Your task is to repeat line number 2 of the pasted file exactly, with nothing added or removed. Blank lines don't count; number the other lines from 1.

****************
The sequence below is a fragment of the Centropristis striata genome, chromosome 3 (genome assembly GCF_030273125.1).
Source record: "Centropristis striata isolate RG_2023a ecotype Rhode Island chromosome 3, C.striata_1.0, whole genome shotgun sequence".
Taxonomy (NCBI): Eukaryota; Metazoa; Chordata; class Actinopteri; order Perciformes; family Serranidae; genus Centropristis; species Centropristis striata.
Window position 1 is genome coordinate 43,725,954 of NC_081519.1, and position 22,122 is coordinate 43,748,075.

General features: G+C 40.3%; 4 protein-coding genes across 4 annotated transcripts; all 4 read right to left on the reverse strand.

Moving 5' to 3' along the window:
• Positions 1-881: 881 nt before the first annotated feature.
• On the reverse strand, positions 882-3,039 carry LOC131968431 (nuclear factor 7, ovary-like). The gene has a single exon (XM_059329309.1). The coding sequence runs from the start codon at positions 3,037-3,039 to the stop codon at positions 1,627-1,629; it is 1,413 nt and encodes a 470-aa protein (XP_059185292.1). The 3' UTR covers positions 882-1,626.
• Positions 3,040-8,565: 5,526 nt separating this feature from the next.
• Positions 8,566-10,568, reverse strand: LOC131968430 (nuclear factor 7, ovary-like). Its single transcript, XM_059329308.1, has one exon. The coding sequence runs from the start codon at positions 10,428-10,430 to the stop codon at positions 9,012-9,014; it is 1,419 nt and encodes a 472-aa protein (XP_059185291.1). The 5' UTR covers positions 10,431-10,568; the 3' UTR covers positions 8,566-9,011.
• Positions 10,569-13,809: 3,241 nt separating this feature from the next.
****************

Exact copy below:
Source record: "Centropristis striata isolate RG_2023a ecotype Rhode Island chromosome 3, C.striata_1.0, whole genome shotgun sequence".